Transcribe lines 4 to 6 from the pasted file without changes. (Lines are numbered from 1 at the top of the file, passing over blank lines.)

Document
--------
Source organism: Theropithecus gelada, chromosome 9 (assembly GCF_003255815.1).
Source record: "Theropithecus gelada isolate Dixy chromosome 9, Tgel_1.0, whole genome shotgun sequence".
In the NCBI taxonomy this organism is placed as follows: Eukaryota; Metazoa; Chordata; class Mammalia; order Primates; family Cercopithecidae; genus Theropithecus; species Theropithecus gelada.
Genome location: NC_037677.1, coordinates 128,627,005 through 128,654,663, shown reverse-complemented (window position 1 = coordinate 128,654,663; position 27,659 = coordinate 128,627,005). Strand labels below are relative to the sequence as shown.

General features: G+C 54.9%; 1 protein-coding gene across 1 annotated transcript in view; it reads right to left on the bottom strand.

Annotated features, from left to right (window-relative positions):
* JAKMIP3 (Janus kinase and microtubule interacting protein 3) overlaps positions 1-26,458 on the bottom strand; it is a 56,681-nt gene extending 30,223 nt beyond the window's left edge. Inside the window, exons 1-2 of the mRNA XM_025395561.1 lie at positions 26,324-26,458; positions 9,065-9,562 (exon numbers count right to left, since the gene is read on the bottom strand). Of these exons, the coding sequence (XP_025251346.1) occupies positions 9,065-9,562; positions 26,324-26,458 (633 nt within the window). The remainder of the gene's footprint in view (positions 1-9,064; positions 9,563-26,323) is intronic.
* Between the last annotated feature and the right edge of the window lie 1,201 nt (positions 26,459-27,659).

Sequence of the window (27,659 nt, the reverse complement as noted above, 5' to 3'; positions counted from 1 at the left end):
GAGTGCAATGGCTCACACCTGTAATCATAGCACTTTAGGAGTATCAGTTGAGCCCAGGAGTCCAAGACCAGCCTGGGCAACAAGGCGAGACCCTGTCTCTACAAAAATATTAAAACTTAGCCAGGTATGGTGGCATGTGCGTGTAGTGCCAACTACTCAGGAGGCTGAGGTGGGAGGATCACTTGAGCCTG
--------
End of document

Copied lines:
Genome location: NC_037677.1, coordinates 128,627,005 through 128,654,663, shown reverse-complemented (window position 1 = coordinate 128,654,663; position 27,659 = coordinate 128,627,005). Strand labels below are relative to the sequence as shown.

General features: G+C 54.9%; 1 protein-coding gene across 1 annotated transcript in view; it reads right to left on the bottom strand.

Annotated features, from left to right (window-relative positions):